Just finished "The White-Luck Warrior" by R. Scott Bakker. This is the only paper-book I bought since I acquired Amazon Kindle, because there is no e-book version available. Since I am from Croatia, I had to order Kindle from USA Amazon, and there are no e-book versions of books from The Second Apocalypse series available for USA market, although there is for UK market.. There is a trick for bypassing this: you just have to change your address to UK. But there is a change of Amazon finding out and blocking your account, so I didn't want to risk it.

I liked the first three books in the series ("The Darkness that Comes Before", "The Warrior-Prophet" and "The Thousandfold Thought"), although the second one was not as good as the first, and third one even less so. But "The Judging Eye", which started the second in-series trilogy, happening some 20 years after the first, was simply great: the best book in series so far. "The White-Luck Warrior" is also a good book, but not as high-strung as TJE. In fact, TWLW is a typical middle book in trilogy, so much that these two could be read as a single book. It continues the plots started before and it doesn't introduce any new moments. But it concludes some of the lines and prepares are for the finale of this trilogy: "The Unholy Consult"

There are three main plots, made obvious by separation in chapters. One is the journey of the Great Ordeal (combined armies of almost all humanity, gathered by the Aspect-Emperor, Kellhus Anasûrimbor) to the Golgoreath, the seat of the Consult, servants of the No-God and their enemy. This part is seen mostly from the eye of Sorweel, a young King of Skarpati, recently conquered by Kellhus. He finally starts to understand what his purpose is, even though he feels constantly under pressure and lure of Kellhus' supremacy. His POV is sometimes interrupted by short scenes from point of view of Nersei Proyas, which gives us the only insight of what Kellhus plans and does. But more often, it is interrupted by almost encyclopedic descriptions of the battles against Sranc and difficulties the Great Ordeal suffers. These parts are done very good, nicely depicting the overwhelming power of the Sranc Horde.

The second is is told exclusively from the perspective of Drusas Achamian and Mimara Anasûrimbor (well, except one or two very short exceptions). There is not much to say about this part - they are still traveling with the Skin Eaters. This plot-line was the most interesting part in TJE; here it changes to more metaphorical journey that a real one, something like the journey of Nimander and the Tiste Andii in "Toll the Hounds". I don't think that general audience will enjoy this part so much, because it is full of philosophy (a brutal one, though). This again changes toward end, when we will finally learn more about Cleric. Also, as in TJE, it will provide us with one really spectacular and epic ending.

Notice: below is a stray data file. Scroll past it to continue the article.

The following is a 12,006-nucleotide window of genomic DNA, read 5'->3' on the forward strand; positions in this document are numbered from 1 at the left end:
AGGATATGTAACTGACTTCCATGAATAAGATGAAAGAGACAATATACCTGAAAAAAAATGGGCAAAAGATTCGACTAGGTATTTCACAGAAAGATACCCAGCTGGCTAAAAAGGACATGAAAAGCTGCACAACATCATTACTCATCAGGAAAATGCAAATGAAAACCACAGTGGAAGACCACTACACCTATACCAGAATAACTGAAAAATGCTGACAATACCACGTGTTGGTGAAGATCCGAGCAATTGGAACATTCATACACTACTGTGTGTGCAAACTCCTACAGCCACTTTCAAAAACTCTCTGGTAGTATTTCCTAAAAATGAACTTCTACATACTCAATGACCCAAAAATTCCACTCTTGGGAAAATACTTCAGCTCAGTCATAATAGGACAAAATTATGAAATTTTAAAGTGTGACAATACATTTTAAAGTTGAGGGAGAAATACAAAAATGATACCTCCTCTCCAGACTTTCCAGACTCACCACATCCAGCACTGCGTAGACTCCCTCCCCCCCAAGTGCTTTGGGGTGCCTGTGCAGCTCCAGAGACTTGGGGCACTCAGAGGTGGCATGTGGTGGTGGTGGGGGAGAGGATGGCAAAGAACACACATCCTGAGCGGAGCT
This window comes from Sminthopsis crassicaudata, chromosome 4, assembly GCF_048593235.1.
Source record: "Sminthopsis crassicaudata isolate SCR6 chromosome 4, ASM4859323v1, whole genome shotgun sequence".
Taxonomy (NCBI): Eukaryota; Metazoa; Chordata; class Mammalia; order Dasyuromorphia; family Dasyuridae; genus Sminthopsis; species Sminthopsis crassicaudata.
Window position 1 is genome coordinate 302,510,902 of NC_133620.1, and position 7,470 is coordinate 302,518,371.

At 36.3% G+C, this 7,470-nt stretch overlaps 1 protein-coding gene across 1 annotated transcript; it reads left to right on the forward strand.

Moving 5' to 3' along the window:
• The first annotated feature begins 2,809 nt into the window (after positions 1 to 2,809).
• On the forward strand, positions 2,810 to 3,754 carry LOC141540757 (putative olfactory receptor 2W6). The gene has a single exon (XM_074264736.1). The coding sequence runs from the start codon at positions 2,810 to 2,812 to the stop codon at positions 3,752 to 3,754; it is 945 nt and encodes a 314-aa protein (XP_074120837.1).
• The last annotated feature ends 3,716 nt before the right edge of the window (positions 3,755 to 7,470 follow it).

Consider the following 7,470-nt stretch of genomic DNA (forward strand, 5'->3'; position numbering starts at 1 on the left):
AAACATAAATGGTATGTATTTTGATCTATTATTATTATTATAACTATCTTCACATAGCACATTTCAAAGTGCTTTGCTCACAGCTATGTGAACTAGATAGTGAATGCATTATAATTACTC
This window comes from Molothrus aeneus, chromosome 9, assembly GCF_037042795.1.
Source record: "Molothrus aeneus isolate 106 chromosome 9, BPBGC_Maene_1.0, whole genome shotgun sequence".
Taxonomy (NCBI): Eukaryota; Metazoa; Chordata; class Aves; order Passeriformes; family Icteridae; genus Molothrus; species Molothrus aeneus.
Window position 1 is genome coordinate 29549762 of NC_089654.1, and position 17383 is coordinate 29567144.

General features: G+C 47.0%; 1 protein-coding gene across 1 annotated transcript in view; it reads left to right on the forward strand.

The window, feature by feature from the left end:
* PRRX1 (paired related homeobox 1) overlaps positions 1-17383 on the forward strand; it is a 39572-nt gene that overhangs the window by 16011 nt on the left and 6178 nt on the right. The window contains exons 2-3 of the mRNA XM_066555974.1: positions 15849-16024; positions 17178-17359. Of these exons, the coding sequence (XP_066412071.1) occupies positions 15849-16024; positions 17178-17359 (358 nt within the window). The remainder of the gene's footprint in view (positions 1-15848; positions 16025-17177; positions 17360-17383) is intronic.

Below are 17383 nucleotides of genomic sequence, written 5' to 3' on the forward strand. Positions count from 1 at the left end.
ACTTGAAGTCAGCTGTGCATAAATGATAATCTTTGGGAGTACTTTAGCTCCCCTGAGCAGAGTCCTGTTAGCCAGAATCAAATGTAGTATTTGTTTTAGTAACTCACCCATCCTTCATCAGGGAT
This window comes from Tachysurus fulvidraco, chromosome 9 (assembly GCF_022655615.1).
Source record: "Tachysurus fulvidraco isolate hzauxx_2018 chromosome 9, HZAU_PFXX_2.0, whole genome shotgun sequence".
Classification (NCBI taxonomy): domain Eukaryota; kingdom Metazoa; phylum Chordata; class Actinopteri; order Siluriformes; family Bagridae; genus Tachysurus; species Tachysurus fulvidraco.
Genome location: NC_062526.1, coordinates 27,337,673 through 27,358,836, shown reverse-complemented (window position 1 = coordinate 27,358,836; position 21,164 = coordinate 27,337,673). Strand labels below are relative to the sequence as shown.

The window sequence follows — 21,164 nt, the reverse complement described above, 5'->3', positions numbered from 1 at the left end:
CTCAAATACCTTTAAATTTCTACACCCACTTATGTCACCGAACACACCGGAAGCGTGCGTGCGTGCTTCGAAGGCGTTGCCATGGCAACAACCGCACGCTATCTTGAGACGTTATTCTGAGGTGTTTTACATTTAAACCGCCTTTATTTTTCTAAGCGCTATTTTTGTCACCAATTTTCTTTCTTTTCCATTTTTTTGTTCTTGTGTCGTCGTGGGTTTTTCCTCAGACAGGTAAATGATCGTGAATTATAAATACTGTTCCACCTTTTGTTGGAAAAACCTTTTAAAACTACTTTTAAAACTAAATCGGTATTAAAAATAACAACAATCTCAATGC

And the third one is description of events in the Kellhus' Empire, now abandoned by him and ruled by Esmenet. This part contains most of events happening in this book and has the most POVs: Esmenet, Kelmomas, The White-Luck Warrior, and few new ones. Again, this part reminded me much about later Dune books.

We don't learn much about the setting in this book; except at the ending when we learn more about dragons, and vie them, about Inchoroi. It is curious how a lot of names sound like Tolkien's from "Lord of the Rings". And considering the underground travel in TJE, it feels almost like homage to it; even thought, one written in much grittier and brutal tone. The writing sometimes gets tough to read through, in Erikson-like way. Oh, there is very good and succinct reminder of events from previous books at the beginning.

Even though "The White-Luck Warrior" is not as exciting and novel book as "The Judging Eye", it is a necessary part of trilogy, with some interesting stuff going at the end, and generally good. And it prepares a good way for "The Unholy Consult", a book I expect to be spectacular.

Also, I am very interested what will happen in the next and final trilogy? Another 20-year jump? Does this not bode well for the Great Ordeal?